Although he only has a grand total of 14 days of service time, it sure seems clear that Ezequiel Tovar is the shortstop of both the present and future for the Colorado Rockies. In the past two seasons, Tovar tore through all four levels of the farm system, posting a .300/.348/.501 slash line and 124 wRC+ in 175 games against all degree of competition. His underlying statistics show his damage is being done with modest walk and strikeout rates and his defense has remained the most polished aspect of his game.
This profile makes Tovar a smart bet for the Rockies, even though he is just 21 years-old. Colorado fans got their first look at Tovar with a nine-game stint on the big league squad at the end of the last season and surely came away impressed with his abilities on both sides of the ball. This is just the start, as Tovar likely won’t be eligible for arbitration until after the 2025 season and free agency after 2028.
IT'S TOVAR TIME— Colorado Rockies (@Rockies) October 5, 2022
Career HR No. 1 for Ezequiel Tovar! pic.twitter.com/129k5joTNT
But there has been a paradigm shift in baseball in recent seasons. Young, talented players that quickly become core pieces are consistently arriving at the big league level and organizations are rushing to lock them up quicker than ever. The most recent example of this was the 12-year mega-deal between Julio Rodríguez and Seattle Mariners that could earn the star outfielder between $210 million and $470 million.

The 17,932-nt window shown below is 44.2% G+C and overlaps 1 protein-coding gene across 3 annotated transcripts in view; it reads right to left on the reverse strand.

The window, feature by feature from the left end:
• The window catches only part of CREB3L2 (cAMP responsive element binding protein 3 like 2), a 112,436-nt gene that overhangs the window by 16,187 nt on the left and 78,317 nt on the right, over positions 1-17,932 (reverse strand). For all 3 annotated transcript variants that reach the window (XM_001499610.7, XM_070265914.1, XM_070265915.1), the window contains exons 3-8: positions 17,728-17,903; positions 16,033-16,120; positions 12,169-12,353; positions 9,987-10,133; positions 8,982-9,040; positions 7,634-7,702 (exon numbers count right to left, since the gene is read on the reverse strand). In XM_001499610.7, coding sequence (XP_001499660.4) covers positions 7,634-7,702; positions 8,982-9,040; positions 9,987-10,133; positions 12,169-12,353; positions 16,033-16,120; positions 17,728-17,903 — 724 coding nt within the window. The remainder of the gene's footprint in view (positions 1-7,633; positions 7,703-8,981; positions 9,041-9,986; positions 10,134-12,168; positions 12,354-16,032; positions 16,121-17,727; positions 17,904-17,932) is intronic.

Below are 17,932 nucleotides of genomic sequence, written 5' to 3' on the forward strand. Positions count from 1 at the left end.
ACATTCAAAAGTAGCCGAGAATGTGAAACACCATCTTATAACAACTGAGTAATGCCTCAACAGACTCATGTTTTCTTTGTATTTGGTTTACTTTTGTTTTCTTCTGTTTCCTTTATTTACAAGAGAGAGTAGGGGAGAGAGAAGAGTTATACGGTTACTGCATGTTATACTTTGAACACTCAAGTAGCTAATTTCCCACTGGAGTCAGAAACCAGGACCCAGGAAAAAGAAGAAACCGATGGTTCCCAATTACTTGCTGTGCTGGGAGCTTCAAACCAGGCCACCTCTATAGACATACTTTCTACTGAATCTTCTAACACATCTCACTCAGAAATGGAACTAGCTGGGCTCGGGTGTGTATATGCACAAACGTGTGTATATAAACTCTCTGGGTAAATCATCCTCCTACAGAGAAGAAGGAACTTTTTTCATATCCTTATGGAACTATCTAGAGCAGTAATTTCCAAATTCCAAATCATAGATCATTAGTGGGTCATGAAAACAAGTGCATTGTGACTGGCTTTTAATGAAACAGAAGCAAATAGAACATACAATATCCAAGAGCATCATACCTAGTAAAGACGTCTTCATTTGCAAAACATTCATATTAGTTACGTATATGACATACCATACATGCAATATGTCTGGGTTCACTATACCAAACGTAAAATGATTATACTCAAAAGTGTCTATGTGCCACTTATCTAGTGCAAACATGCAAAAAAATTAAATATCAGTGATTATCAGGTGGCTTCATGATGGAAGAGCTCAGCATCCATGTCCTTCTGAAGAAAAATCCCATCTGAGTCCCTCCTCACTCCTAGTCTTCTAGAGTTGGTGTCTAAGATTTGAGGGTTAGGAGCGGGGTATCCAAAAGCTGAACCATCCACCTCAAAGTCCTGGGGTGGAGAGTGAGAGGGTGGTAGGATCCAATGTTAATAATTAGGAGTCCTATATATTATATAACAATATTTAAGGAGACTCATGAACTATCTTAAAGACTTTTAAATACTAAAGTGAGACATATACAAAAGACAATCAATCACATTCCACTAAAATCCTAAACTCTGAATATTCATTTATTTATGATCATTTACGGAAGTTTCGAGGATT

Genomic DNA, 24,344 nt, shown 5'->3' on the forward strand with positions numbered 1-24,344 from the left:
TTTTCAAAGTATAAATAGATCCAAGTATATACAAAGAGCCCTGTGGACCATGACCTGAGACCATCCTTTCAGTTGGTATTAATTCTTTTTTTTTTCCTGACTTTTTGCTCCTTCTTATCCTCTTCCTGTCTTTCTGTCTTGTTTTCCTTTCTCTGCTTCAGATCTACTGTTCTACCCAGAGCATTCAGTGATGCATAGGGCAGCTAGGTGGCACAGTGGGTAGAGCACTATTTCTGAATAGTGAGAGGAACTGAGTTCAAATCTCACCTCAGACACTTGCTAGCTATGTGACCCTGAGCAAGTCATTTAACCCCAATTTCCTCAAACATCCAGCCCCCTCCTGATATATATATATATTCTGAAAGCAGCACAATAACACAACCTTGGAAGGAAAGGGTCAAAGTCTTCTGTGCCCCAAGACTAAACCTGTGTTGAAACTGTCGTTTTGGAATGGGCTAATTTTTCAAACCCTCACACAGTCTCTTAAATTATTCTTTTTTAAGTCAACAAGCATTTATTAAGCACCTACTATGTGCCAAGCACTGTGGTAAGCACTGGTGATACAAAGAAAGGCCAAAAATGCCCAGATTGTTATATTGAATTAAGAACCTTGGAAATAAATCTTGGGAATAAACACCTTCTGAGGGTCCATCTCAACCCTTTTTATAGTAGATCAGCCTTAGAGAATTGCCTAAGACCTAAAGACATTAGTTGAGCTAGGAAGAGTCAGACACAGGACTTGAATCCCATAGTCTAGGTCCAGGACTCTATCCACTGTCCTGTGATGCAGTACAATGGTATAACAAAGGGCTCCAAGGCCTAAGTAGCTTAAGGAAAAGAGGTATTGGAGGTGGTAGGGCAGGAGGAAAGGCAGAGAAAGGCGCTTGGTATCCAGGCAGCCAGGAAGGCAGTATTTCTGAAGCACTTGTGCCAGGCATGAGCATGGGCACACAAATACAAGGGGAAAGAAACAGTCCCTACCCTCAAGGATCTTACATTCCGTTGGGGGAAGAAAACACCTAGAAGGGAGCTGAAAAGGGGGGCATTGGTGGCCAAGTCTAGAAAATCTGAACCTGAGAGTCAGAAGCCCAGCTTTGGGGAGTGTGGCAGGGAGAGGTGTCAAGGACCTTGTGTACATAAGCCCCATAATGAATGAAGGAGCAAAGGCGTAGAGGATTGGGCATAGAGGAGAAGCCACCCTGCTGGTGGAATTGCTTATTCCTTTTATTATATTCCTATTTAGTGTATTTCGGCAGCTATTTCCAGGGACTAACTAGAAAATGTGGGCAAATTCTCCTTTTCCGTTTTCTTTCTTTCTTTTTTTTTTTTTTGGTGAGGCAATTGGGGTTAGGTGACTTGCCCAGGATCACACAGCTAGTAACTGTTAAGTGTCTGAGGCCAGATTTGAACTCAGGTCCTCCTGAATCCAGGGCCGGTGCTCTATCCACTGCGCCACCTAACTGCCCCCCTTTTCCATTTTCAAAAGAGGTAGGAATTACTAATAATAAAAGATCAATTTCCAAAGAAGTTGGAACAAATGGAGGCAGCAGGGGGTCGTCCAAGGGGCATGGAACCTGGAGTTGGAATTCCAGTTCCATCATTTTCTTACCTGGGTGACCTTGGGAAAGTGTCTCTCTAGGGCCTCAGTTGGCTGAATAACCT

Rodríguez’s contract came less than two years after the San Diego Padres inked Fernando Tatis Jr. to a 14-year, $340 million contract extension, making him the third-highest paid player in the game after just 143 games played.
Pre-Arb extensions since 2020
|Player||Team||Age||Contract Years||Total Value|
|Player||Team||Age||Contract Years||Total Value|
|Fernando Tatis Jr.||SD||21||14||$340 MM|
|Julio Rodríguez||SEA||22||12||$209.3 MM|
|Wander Franco||TB||20||11||$182 MM|
|Spencer Strider||ATL||24||6||$75 MM|
|Michael Harris II||ATL||21||8||$72 MM|
|Ke'Bryan Hayes||PIT||24||8||$70 MM|
|Luis Robert||CHW||22||6||$43 MM|
|Evan White||SEA||23||6||$24 MM|
Pre-arbitration contract extensions have become commonplace in MLB, with almost half of all deals in this context currently active. There are currently 36 players playing under pre-arb extensions and all have multiple seasons remaining. In total, Spotrac records 80 players all-time signed to pre-arb extensions with Colorado’s 6-year, $31 million deal with Troy Tulowitzki in 2008 as one of the earliest signings.
This data isn’t complete, as it doesn’t indicate service time and also overlooks a small exception of guaranteed entry-level contracts like Evan Longoria’s first contract with the Tampa Bay Rays in 2008. But, when paired with Matt Kelly’s excellent column The earliest MLB contract extensions, we can piece together the full picture of players signed to long-term deals with minimal MLB experience.
These contract structures generally fit into two categories; controllable seasons and free agent seasons.
As previously mentioned, Ezequiel Tovar will not be eligible for free agency until after the 2028 season at the earliest. So, a six-year extension like the Chicago White Sox signed with Luis Robert prior to the 2020 season would lock-in the earnings between Tovar and the Rockies during that time.